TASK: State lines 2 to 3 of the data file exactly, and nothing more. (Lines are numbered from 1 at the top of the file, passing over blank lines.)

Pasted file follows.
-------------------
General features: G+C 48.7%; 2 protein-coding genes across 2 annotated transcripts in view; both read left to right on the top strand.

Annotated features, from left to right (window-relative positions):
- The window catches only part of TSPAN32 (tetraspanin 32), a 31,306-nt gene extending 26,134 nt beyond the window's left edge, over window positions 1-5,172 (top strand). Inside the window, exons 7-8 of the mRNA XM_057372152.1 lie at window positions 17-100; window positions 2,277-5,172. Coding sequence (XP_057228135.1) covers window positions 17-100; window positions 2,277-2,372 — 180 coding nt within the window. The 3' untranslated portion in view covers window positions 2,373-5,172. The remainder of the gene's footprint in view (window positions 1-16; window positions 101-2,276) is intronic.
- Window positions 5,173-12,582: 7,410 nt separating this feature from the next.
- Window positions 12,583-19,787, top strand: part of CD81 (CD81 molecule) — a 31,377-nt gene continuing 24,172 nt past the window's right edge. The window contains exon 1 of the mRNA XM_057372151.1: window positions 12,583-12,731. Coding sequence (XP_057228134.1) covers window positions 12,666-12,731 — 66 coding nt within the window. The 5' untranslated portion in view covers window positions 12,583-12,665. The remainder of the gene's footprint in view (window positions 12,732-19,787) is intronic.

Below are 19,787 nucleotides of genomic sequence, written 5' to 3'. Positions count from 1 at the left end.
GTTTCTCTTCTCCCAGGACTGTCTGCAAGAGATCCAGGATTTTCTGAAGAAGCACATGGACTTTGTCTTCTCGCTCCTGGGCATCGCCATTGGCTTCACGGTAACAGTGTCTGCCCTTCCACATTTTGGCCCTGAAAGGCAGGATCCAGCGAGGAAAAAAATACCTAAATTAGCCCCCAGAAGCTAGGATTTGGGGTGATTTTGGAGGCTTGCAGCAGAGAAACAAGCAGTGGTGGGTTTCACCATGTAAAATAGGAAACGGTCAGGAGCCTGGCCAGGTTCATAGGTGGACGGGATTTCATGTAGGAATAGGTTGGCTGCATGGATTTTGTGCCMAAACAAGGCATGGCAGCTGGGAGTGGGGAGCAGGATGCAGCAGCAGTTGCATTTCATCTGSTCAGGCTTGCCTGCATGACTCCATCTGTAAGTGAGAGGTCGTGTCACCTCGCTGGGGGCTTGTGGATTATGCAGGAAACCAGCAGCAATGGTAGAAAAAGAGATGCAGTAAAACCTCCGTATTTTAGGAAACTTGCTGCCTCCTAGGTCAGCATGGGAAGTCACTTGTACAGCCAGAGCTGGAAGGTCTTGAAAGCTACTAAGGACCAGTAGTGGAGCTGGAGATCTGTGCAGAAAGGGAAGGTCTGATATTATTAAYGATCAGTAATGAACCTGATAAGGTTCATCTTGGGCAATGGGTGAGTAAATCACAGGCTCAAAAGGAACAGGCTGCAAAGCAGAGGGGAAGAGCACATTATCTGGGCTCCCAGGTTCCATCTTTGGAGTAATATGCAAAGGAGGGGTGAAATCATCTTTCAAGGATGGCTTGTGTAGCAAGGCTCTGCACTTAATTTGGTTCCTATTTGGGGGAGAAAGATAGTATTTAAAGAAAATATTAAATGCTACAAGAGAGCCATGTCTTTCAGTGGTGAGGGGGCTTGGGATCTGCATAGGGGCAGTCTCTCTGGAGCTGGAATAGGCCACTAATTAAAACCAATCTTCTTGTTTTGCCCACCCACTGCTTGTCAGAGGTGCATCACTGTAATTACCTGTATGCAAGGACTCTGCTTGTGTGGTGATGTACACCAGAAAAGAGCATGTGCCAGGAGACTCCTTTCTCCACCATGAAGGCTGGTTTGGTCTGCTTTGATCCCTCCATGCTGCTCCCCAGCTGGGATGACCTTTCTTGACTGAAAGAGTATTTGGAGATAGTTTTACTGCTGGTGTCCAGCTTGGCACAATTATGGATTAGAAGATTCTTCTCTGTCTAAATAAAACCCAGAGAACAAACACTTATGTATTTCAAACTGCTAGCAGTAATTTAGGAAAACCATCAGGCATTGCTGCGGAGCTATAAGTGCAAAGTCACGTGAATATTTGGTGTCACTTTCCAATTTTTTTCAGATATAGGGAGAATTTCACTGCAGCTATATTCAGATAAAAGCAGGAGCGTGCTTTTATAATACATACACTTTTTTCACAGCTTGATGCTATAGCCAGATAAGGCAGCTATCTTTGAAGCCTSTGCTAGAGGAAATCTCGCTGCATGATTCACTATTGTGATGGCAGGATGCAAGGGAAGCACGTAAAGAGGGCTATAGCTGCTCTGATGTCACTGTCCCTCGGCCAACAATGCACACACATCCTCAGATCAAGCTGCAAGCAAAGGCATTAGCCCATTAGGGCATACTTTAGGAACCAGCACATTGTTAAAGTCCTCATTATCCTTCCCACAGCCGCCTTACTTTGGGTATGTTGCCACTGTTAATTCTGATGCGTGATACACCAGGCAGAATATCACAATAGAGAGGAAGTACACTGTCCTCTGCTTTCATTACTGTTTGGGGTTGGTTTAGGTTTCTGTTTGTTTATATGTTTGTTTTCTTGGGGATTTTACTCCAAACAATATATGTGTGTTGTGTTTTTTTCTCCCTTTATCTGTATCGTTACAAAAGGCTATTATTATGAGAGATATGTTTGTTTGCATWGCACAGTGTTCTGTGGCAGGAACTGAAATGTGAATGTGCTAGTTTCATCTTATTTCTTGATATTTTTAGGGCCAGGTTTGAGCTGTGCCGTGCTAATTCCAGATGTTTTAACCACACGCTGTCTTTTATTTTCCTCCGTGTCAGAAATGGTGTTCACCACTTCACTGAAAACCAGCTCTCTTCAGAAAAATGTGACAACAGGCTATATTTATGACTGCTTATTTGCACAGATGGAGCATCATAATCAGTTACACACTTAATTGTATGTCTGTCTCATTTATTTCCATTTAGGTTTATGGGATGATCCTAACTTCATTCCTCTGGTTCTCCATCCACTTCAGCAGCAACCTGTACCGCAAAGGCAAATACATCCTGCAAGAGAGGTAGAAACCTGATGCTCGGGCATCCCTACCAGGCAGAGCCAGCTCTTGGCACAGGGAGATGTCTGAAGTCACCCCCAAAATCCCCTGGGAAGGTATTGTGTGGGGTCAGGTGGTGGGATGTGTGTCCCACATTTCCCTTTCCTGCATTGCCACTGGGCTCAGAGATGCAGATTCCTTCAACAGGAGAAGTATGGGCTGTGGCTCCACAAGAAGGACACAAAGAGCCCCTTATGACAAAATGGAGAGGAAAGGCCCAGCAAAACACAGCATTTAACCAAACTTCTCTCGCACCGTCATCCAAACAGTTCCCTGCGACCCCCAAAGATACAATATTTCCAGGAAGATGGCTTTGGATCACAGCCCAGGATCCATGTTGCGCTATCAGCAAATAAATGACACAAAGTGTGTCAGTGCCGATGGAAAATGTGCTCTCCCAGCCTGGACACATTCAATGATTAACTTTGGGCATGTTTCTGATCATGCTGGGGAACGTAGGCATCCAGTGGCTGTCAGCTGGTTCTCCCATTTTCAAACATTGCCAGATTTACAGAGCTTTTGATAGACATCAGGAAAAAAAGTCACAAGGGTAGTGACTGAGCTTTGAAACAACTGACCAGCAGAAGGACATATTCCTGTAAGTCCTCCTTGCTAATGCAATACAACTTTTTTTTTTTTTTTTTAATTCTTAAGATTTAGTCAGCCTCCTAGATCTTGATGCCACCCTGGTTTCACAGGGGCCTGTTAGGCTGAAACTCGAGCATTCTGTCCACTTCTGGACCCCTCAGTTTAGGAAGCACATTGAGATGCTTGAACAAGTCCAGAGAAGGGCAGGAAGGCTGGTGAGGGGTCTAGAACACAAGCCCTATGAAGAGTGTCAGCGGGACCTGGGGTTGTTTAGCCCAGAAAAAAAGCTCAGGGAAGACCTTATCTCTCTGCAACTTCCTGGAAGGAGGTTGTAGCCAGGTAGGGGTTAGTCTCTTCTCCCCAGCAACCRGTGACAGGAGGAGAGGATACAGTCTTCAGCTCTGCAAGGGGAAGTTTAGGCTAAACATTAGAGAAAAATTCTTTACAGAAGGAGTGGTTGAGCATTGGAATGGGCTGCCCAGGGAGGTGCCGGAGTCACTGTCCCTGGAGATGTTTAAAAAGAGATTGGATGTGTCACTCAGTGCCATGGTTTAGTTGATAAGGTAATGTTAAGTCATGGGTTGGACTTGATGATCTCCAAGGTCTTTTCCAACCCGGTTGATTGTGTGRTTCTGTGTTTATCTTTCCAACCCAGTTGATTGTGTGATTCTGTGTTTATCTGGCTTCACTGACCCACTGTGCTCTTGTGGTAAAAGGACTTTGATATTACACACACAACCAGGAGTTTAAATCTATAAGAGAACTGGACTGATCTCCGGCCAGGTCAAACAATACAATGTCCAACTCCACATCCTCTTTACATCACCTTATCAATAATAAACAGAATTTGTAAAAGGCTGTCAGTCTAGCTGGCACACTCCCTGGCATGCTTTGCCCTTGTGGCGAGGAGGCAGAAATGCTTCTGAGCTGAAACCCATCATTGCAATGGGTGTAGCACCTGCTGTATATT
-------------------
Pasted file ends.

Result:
Annotated features, from left to right (window-relative positions):
- The window catches only part of TSPAN32 (tetraspanin 32), a 31,306-nt gene extending 26,134 nt beyond the window's left edge, over window positions 1-5,172 (top strand). Inside the window, exons 7-8 of the mRNA XM_057372152.1 lie at window positions 17-100; window positions 2,277-5,172. Coding sequence (XP_057228135.1) covers window positions 17-100; window positions 2,277-2,372 — 180 coding nt within the window. The 3' untranslated portion in view covers window positions 2,373-5,172. The remainder of the gene's footprint in view (window positions 1-16; window positions 101-2,276) is intronic.